§ The Minister of Labour (Mr. Isaacs)
It was estimated yesterday that the number of men on strike totalled 38,751; there is no material change to report this morning. The two sides of the Joint Industrial Council for the Port Transport Industry met yesterday and the employers' side gave to the trade union side their reply to the trade union claim. These arrangements had been fixed before the present trouble began and were therefore not affected by the present strike. The two sides, however, in accordance with the constitution of the Council, were unable to proceed with the discussions because of the large number of men on strike in breach of agreement. I have been assured by both sides of the Council that they are ready to meet within 24 hours of the resumption of work.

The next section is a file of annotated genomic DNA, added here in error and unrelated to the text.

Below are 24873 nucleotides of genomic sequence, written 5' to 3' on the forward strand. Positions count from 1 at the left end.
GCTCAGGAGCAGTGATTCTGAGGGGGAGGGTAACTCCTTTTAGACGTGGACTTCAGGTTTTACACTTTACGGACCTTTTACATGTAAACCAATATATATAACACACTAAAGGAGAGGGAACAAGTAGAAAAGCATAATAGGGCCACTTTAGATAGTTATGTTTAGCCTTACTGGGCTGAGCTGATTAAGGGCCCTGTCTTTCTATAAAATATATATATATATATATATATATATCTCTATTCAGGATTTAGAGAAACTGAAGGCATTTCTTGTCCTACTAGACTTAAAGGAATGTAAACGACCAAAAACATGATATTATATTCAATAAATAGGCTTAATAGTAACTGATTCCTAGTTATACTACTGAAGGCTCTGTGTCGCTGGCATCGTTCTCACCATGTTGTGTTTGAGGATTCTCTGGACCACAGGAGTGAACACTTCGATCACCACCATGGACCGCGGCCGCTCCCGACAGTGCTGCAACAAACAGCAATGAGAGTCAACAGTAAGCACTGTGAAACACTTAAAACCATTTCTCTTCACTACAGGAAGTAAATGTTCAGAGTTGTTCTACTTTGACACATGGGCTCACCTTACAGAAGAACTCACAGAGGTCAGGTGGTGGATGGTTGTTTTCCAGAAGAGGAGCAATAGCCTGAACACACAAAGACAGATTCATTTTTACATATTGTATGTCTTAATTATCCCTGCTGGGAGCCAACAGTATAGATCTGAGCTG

I would ask to be excused from making any comment on the situation at the present moment, except to say this. The decision of the Council that negotiations could not proceed in present circumstances was, in my view, inevitable. A large body of men whose wages and conditions of employment are covered by agreements negotiated on their behalf have stopped work in breach of those agreements and against the advice of their trade unions. The action of the strikers cannot be defended and neither the employers nor the trade unions can have confidence in negotiating a new agreement whilst the obligations of the existing agreement are being repudiated in this way. By remaining on strike the men concerned are penalising both themselves and their fellow workers. I need hardly 1554 say that when constitutional procedure has been re-established and negotiations are resumed, which I hope will be at an early date, the Government in view of the great issues involved, will keep a watchful interest over the proceedings to ensure that there is no undue delay in reaching a definite conclusion.